This wheel, although commonly known as "Morgan's Wheel," is in reality the invention of Mr. Elijah Galloway, who obtained a patent for the same in 1829. This patent was subsequently purchased by Mr. Morgan, who has since introduced several material improvements upon the original design. The annexed figure represents the wheel in its improved form as constructed by Mr. Morgan.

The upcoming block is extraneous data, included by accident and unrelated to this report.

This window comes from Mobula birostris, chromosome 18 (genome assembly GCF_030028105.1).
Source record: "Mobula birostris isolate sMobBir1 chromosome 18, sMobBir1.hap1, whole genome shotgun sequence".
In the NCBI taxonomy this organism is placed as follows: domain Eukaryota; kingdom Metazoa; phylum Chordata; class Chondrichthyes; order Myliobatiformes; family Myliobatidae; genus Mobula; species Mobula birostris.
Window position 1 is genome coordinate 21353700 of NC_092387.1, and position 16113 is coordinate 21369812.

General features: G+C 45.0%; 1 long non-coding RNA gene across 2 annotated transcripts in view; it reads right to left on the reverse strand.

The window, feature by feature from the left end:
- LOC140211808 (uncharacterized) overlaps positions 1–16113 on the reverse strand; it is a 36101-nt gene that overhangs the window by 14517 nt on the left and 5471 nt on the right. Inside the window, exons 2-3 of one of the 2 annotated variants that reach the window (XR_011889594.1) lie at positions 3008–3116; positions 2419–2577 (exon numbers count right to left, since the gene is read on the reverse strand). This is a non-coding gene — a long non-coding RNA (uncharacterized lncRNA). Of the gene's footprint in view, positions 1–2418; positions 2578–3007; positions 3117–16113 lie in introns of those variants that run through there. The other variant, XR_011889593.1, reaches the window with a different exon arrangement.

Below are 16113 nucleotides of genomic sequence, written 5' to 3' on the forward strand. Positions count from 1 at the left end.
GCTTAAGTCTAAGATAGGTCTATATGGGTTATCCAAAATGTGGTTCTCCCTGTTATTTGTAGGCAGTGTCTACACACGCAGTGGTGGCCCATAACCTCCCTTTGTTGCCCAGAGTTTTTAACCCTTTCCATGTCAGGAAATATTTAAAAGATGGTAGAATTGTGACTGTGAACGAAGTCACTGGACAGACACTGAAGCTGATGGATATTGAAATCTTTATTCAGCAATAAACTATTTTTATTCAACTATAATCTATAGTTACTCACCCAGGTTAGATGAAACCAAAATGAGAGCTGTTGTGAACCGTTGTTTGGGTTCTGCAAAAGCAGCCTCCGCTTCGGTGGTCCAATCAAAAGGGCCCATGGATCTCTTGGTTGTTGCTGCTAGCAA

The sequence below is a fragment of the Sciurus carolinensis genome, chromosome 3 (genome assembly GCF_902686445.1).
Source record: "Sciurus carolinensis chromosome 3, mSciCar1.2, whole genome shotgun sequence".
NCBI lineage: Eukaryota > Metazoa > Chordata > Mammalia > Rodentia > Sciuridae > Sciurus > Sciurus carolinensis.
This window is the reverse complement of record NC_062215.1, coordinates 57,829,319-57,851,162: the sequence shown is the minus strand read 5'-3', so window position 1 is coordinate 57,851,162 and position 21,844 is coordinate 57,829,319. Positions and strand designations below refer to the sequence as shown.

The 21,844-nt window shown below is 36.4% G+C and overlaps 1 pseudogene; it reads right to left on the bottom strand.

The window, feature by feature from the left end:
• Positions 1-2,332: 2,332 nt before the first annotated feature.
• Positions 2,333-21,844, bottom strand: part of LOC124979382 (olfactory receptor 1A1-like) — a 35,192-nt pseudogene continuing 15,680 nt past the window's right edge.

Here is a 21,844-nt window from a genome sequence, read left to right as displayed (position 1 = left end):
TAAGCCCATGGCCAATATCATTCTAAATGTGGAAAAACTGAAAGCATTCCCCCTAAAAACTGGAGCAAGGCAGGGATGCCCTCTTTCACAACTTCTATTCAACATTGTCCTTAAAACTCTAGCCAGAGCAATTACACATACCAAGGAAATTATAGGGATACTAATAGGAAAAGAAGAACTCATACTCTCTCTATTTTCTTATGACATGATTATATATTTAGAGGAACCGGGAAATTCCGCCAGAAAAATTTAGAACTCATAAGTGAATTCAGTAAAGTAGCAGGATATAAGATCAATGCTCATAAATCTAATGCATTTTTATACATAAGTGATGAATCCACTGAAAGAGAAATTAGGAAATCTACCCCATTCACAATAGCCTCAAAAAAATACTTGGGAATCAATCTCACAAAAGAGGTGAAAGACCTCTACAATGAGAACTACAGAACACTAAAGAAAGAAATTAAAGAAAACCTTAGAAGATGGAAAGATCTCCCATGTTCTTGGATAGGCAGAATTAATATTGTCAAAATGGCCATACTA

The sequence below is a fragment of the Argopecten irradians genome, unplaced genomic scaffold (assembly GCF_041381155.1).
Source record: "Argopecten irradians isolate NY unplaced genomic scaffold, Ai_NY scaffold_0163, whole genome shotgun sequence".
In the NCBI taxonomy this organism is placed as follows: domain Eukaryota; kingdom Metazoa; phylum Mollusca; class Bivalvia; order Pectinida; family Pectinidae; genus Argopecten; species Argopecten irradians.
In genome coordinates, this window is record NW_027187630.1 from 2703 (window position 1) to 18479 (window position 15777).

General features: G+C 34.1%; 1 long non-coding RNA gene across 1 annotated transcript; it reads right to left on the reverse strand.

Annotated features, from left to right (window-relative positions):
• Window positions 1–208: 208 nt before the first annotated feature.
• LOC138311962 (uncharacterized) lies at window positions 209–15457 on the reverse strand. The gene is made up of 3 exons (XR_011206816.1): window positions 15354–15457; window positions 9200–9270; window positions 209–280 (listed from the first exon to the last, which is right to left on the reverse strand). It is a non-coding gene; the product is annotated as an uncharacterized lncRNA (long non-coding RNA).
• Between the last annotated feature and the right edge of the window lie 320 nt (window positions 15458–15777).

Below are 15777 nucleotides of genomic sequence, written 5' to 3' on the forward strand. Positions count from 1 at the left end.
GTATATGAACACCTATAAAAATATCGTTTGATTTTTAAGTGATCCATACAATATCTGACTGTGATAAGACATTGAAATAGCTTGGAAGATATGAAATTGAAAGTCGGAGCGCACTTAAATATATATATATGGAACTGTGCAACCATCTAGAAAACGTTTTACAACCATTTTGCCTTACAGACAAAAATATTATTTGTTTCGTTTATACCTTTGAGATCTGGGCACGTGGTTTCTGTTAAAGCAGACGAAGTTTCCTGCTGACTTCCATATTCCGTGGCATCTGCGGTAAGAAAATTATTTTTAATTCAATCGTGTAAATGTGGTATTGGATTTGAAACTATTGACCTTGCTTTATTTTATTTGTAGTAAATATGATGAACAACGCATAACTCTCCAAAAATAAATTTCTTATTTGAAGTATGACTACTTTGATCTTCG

a a are the arms of the outer frame of the wheel, which are braced together by the two polygons b and c, and are connected to the arms of the inner frame of the wheel by strong tranverse horizontal stays d d. The paddle shaft does not extend beyond the boss of the inner frame, which is firmly keyed to it; the outer frame revolves upon an arm e, passing through its centre, and keyed into a carriage supported by the spring beam. This arm is formed into a crank between the outer and inner frames, and the pin of the crank supports the revolving collarf, g g g are brackets or stems which turn upon the stays d d, and carry the floats or paddles. One of these stems is connected to a stiff rod or arm h, which is keyed into the collar /; the other stems are connected to the collar by the radius rods k k, which turn upon pins in the collar and in the ends of the stem. The revolution of the wheel causes the collar to revolve by the action of the arm h, and the radius rods cause each paddle to assume in succession the positions shown in the figure.